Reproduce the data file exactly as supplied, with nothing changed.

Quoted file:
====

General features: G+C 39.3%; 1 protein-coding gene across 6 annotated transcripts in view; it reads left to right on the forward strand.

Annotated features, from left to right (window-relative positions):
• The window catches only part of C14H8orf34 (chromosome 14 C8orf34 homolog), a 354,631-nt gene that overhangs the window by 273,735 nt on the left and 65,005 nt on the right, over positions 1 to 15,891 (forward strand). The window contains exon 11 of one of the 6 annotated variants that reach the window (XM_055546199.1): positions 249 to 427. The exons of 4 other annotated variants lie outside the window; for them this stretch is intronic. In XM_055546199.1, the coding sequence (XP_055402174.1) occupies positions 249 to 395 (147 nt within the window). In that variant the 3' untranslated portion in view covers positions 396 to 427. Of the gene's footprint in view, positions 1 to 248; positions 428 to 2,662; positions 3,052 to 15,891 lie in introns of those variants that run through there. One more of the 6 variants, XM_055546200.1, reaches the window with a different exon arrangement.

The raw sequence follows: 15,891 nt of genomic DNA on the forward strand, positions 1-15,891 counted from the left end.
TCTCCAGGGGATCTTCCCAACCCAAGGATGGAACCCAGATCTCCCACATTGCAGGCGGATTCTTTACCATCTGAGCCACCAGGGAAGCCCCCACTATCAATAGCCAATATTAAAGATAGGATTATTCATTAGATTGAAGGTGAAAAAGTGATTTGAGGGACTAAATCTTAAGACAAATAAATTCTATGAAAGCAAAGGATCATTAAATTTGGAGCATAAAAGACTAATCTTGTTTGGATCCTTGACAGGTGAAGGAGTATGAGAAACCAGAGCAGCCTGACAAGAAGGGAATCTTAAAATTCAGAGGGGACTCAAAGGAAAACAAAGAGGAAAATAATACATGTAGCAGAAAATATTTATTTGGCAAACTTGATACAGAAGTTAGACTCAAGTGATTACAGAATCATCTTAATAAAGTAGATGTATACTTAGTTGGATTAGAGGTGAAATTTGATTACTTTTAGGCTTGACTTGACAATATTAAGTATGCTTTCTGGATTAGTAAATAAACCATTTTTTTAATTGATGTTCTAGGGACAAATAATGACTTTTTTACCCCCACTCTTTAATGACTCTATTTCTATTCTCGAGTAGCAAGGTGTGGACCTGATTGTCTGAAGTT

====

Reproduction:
General features: G+C 39.3%; 1 protein-coding gene across 6 annotated transcripts in view; it reads left to right on the forward strand.

Annotated features, from left to right (window-relative positions):
• The window catches only part of C14H8orf34 (chromosome 14 C8orf34 homolog), a 354,631-nt gene that overhangs the window by 273,735 nt on the left and 65,005 nt on the right, over positions 1 to 15,891 (forward strand). The window contains exon 11 of one of the 6 annotated variants that reach the window (XM_055546199.1): positions 249 to 427. The exons of 4 other annotated variants lie outside the window; for them this stretch is intronic. In XM_055546199.1, the coding sequence (XP_055402174.1) occupies positions 249 to 395 (147 nt within the window). In that variant the 3' untranslated portion in view covers positions 396 to 427. Of the gene's footprint in view, positions 1 to 248; positions 428 to 2,662; positions 3,052 to 15,891 lie in introns of those variants that run through there. One more of the 6 variants, XM_055546200.1, reaches the window with a different exon arrangement.

The raw sequence follows: 15,891 nt of genomic DNA on the forward strand, positions 1-15,891 counted from the left end.
TCTCCAGGGGATCTTCCCAACCCAAGGATGGAACCCAGATCTCCCACATTGCAGGCGGATTCTTTACCATCTGAGCCACCAGGGAAGCCCCCACTATCAATAGCCAATATTAAAGATAGGATTATTCATTAGATTGAAGGTGAAAAAGTGATTTGAGGGACTAAATCTTAAGACAAATAAATTCTATGAAAGCAAAGGATCATTAAATTTGGAGCATAAAAGACTAATCTTGTTTGGATCCTTGACAGGTGAAGGAGTATGAGAAACCAGAGCAGCCTGACAAGAAGGGAATCTTAAAATTCAGAGGGGACTCAAAGGAAAACAAAGAGGAAAATAATACATGTAGCAGAAAATATTTATTTGGCAAACTTGATACAGAAGTTAGACTCAAGTGATTACAGAATCATCTTAATAAAGTAGATGTATACTTAGTTGGATTAGAGGTGAAATTTGATTACTTTTAGGCTTGACTTGACAATATTAAGTATGCTTTCTGGATTAGTAAATAAACCATTTTTTTAATTGATGTTCTAGGGACAAATAATGACTTTTTTACCCCCACTCTTTAATGACTCTATTTCTATTCTCGAGTAGCAAGGTGTGGACCTGATTGTCTGAAGTT